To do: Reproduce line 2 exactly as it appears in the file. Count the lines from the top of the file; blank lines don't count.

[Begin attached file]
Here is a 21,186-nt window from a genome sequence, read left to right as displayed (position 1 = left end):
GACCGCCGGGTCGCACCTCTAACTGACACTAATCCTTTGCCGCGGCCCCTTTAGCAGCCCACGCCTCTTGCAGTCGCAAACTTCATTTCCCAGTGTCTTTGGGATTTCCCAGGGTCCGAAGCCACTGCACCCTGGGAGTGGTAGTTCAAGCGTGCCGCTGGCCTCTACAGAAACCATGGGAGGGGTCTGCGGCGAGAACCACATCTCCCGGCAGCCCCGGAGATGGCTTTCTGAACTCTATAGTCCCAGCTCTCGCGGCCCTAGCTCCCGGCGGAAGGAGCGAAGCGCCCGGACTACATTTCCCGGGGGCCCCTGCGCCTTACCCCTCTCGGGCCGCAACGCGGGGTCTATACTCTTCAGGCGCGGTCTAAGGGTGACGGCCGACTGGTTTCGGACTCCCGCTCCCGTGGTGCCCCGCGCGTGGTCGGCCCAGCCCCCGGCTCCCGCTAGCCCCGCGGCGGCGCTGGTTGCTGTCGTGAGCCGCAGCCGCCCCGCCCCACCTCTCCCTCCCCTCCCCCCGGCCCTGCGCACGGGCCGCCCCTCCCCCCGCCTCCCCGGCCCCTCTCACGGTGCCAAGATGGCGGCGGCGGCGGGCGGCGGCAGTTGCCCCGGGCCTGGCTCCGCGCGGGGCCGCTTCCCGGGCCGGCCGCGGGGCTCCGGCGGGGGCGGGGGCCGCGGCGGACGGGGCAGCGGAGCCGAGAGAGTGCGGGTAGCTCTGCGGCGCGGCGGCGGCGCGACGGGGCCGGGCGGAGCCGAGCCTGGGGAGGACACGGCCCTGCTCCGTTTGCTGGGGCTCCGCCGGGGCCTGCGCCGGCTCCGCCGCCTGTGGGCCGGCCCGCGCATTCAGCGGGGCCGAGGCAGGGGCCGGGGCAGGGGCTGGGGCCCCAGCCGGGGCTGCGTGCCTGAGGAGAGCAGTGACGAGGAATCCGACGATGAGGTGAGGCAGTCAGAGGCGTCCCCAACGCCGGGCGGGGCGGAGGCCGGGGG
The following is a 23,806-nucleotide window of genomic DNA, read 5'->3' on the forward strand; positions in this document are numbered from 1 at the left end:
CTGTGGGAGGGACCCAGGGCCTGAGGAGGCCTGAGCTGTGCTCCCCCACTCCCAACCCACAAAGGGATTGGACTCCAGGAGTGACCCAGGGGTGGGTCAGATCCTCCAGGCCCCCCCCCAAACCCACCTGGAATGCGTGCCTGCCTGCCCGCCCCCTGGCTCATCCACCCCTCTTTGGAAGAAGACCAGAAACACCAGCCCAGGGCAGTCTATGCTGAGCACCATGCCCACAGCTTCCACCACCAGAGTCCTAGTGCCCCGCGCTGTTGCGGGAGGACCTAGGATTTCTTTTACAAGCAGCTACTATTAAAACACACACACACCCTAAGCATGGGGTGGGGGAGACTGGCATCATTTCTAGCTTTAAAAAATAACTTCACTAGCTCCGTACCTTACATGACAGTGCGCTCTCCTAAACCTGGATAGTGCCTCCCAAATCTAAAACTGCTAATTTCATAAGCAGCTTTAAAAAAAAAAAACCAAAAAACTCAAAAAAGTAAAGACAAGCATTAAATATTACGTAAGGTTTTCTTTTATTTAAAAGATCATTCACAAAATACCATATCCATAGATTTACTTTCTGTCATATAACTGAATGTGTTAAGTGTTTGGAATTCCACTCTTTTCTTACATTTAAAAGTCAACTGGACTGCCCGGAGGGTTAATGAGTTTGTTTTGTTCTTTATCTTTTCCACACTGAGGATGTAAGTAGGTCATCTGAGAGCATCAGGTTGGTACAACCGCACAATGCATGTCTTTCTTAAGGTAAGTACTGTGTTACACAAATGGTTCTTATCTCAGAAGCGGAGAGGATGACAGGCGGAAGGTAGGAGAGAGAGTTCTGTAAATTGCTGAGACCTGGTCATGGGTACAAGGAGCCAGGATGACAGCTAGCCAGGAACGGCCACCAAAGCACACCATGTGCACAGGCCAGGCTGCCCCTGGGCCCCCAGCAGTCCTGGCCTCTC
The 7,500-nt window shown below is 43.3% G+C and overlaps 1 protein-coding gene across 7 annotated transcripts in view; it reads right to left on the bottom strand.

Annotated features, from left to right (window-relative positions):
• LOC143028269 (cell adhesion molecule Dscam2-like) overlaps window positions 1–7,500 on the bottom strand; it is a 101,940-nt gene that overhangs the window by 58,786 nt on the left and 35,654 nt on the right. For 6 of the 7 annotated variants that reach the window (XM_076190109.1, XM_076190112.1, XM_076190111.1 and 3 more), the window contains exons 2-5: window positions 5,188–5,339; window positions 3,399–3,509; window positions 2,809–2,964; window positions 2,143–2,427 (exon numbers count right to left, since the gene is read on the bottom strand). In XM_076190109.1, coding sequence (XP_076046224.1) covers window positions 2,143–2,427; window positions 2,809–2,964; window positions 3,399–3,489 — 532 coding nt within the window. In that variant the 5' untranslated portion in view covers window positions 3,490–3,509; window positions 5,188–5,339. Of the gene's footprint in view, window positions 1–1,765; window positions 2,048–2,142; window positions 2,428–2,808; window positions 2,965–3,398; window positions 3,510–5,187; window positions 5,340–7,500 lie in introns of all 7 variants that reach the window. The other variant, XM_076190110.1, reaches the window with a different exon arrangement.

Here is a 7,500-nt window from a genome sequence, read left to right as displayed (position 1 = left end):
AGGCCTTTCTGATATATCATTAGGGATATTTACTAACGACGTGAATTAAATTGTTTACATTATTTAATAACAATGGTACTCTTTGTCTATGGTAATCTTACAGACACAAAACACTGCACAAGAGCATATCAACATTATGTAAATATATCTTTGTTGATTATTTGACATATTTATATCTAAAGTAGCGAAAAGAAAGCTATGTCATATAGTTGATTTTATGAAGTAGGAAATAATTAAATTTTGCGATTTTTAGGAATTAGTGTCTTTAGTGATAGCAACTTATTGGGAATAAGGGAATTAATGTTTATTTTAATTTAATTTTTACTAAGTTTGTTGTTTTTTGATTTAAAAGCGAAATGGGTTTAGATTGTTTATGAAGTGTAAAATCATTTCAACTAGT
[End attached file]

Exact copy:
GACCGCCGGGTCGCACCTCTAACTGACACTAATCCTTTGCCGCGGCCCCTTTAGCAGCCCACGCCTCTTGCAGTCGCAAACTTCATTTCCCAGTGTCTTTGGGATTTCCCAGGGTCCGAAGCCACTGCACCCTGGGAGTGGTAGTTCAAGCGTGCCGCTGGCCTCTACAGAAACCATGGGAGGGGTCTGCGGCGAGAACCACATCTCCCGGCAGCCCCGGAGATGGCTTTCTGAACTCTATAGTCCCAGCTCTCGCGGCCCTAGCTCCCGGCGGAAGGAGCGAAGCGCCCGGACTACATTTCCCGGGGGCCCCTGCGCCTTACCCCTCTCGGGCCGCAACGCGGGGTCTATACTCTTCAGGCGCGGTCTAAGGGTGACGGCCGACTGGTTTCGGACTCCCGCTCCCGTGGTGCCCCGCGCGTGGTCGGCCCAGCCCCCGGCTCCCGCTAGCCCCGCGGCGGCGCTGGTTGCTGTCGTGAGCCGCAGCCGCCCCGCCCCACCTCTCCCTCCCCTCCCCCCGGCCCTGCGCACGGGCCGCCCCTCCCCCCGCCTCCCCGGCCCCTCTCACGGTGCCAAGATGGCGGCGGCGGCGGGCGGCGGCAGTTGCCCCGGGCCTGGCTCCGCGCGGGGCCGCTTCCCGGGCCGGCCGCGGGGCTCCGGCGGGGGCGGGGGCCGCGGCGGACGGGGCAGCGGAGCCGAGAGAGTGCGGGTAGCTCTGCGGCGCGGCGGCGGCGCGACGGGGCCGGGCGGAGCCGAGCCTGGGGAGGACACGGCCCTGCTCCGTTTGCTGGGGCTCCGCCGGGGCCTGCGCCGGCTCCGCCGCCTGTGGGCCGGCCCGCGCATTCAGCGGGGCCGAGGCAGGGGCCGGGGCAGGGGCTGGGGCCCCAGCCGGGGCTGCGTGCCTGAGGAGAGCAGTGACGAGGAATCCGACGATGAGGTGAGGCAGTCAGAGGCGTCCCCAACGCCGGGCGGGGCGGAGGCCGGGGG